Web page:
Debunking the myth that all conflict is bad

Agree with thine adversary quickly, whiles thou art in the way with him; lest at any time the adversary deliver thee to the judge, and the judge deliver thee to the officer, and thou be cast into prison.” Matthew 5:25 Nobody likes conflict.  It’s always uncomfortable, often frustrating, mostly intimidating and almost never easy, but it isn’t always bad.  In fact, it can actually make things better than they were before the conflict arose.  You probably think my trolley has derailed, but stick with me a few minutes as I share the five ways in which conflict can be a good thing. 1. Clear the air of misunderstandings Conflicts rarely arise from perfectly contented parties.  Conflict usually means that at least one of the participants is unhappy about something.  This unhappiness usually doesn’t resolve itself.  It takes a discussion which often becomes a conflict in order to bring it out into the open where it has a chance to be resolved.  Conflict can be a good thing if it is handled correctly because it has the ability to clear the air of the underlying issues allowing the parties involved to resolve their differences amicably. 2. Increase honesty in a relationship Even if a disagreement isn’t an important issue in a relationship, a slight disagreement kept in secret has a way of festering causing an air of dishonesty in a relationship that can create other problems later on.  A discussion of an ongoing issue may bring an honesty to the relationship that may build a trust that might not have been there had the discussion not taken place. 3. Make friendships closer Honesty builds trust and trust is what relationships need to weather the storms.  All relationships will have storms, but those who are equipped to handle them will come through it even stronger.  Relationships that are devoid of honesty and trust will have a much more difficult time doing so. 4. You might learn something Conflicts have several underlying unanswered questions at their heart.  Bringing these questions out in the open allows the free flow of information as communication is in its purest form.  This is where listening affords us the ability to learn something about the other person or his views that will help us better understand him or the world around us. 5. Better relations with customers Not only do our personal relationships benefit from some conflict (resolution), but our business relationships do as well.  I worked in customer service with two large companies when I was young.  I served 7 years.  Got off for good behavior.  But seriously, I learned one very important thing from all the complaints I handled over those years.  Conflict is an opportunity.   Handled correctly, conflict can result in a customer so satisfied with your company that he is more loyal now than he would have been had he never had a conflict to be resolved.  Without the conflict, Mr. Customer might have thought the company offered a decent product at a reasonable price.  After having Sally Sunshine handle his customer service complaint, he could be so incredibly impressed that he recommends ABC Company to everyone he knows. Conflicts don’t always work out this way, but they are opportunities to better our relationships.  If we think of conflict this way, we are less likely to be intimidated by them and more likely to resolve them in a way that, at the very least, is less painful and frustrating than we had first expected and, at best, increases our blessings through closer relationships in our personal and professional lives. ~*~*~*~*~*~*~*~*~*~*~*~*~*~*~*~*~*~*~*~*~ JoJo Tabares is the author of Say What You Mean: Avoiding, Reducing and Resolving Conflicts.  She holds a degree in Speech Communication, but it is her humorous approach to communication skills which has made her a highly sought-after Christian speaker and writer.  Her articles appear in publications such as,, Homeschool Enrichment Magazine and, The Old Schoolhouse Magazine, which also endorses her Say What You Mean curricula.  For more information on her Christian-based communication studies, audio classes and webinars for the whole family, please visit, subscribe to her newsletter and join her on Facebook! ~*~*~*~*~*~*~*~*~*~*~*~*~*~*~*~*~*~*~*~*~ If you liked this post, read…Seven Reasons Why YOU Should Sign Up for the Art of Eloquence Newsletter!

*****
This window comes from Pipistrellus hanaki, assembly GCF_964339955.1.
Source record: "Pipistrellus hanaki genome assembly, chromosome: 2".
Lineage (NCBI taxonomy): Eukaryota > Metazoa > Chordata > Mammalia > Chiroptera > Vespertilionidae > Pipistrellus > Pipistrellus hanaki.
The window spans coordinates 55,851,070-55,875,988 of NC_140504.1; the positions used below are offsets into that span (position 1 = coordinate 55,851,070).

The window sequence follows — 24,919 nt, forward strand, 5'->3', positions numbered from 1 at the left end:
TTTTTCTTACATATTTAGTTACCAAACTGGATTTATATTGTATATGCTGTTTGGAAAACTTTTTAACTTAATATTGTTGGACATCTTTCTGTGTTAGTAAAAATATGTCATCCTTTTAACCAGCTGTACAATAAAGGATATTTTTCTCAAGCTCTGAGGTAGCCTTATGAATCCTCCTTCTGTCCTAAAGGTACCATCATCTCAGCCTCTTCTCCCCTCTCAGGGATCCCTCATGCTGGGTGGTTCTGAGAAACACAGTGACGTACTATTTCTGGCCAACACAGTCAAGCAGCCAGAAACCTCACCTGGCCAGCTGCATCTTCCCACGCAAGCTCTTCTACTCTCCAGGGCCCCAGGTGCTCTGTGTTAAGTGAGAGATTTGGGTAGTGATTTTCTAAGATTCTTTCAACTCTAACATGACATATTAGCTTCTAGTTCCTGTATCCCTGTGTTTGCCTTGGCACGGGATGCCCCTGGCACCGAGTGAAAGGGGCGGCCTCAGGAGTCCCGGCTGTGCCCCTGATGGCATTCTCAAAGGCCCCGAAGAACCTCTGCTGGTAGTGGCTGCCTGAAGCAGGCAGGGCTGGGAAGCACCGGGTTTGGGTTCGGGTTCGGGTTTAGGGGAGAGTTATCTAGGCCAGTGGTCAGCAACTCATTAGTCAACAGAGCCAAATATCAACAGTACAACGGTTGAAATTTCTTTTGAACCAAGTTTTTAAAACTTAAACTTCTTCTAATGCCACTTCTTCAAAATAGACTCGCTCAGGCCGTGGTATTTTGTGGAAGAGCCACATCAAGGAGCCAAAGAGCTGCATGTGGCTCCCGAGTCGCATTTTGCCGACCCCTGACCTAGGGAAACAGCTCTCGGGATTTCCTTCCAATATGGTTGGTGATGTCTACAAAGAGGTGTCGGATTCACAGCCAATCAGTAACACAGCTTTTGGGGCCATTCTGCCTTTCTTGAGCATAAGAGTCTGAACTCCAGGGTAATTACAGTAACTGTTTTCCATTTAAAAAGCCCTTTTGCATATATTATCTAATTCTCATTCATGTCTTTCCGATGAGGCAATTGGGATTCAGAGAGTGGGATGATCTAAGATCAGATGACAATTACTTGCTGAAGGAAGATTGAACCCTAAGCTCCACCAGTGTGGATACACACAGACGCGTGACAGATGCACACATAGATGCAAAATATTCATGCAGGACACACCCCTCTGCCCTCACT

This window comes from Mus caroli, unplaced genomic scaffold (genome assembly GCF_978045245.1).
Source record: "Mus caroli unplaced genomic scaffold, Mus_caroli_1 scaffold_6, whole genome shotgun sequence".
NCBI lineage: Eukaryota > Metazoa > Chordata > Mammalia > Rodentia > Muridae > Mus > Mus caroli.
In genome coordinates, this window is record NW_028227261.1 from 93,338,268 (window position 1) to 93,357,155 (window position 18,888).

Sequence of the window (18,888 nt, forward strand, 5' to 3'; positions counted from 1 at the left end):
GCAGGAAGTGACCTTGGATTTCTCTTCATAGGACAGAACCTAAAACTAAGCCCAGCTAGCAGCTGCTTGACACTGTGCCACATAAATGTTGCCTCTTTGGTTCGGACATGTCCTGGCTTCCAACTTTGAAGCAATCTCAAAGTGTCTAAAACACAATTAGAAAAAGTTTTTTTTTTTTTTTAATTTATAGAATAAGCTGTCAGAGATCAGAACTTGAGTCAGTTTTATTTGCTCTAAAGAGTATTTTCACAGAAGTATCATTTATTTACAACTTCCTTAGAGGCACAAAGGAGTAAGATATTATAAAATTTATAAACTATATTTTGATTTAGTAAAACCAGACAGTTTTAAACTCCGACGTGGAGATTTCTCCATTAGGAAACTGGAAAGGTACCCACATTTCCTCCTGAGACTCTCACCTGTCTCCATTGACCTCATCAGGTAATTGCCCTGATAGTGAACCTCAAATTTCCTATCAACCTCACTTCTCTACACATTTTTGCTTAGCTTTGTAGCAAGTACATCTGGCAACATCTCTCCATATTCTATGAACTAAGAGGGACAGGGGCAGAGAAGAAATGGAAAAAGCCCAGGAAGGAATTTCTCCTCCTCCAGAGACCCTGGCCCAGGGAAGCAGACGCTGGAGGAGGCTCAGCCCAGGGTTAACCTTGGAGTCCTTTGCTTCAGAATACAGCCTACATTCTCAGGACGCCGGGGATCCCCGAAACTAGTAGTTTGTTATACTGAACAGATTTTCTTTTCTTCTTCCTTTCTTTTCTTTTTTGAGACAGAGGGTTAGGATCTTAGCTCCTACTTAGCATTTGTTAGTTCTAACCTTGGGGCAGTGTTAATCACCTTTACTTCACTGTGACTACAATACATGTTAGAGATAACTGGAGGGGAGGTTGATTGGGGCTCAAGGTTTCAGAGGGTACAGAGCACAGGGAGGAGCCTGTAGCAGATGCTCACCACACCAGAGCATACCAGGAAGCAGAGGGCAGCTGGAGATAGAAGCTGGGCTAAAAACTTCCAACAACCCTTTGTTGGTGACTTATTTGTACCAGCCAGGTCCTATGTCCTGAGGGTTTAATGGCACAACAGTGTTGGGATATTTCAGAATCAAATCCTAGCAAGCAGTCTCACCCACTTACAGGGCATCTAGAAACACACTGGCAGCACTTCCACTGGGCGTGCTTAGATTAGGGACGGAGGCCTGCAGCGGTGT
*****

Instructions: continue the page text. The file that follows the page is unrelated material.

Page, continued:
• Art of Eloquence

    So true That’s why it’s important to study communication skills.

  • Carla

    I agree with you that conflict isn’t always bad. Unfortunately, today’s way of expressing that conflict often is. We need to learn the rules of the game. Conflict can resolve a lot of things, provided it’s done with respect for the other person’s viewpoint and not just bashing people over the head, a la our current political climate.

  • Art of Eloquence

    Thanks for your comments. Very true.

  • s price

    So how do we address these external fears that paralyze our children? If relationships at home are healthy, then a child’s ability to cope with external fears comes from his internal value system. Let me explain. The reason a child is devastated when conflicts arise between parents is because a child’s parents are one of his most valued treasures. Children place a priceless value upon a mom and dad who love each other. When there are unresolved conflicts or divorce, a child’s greatest value has been threatened or destroyed, thus suppressing his motivation.

  • Chigolum

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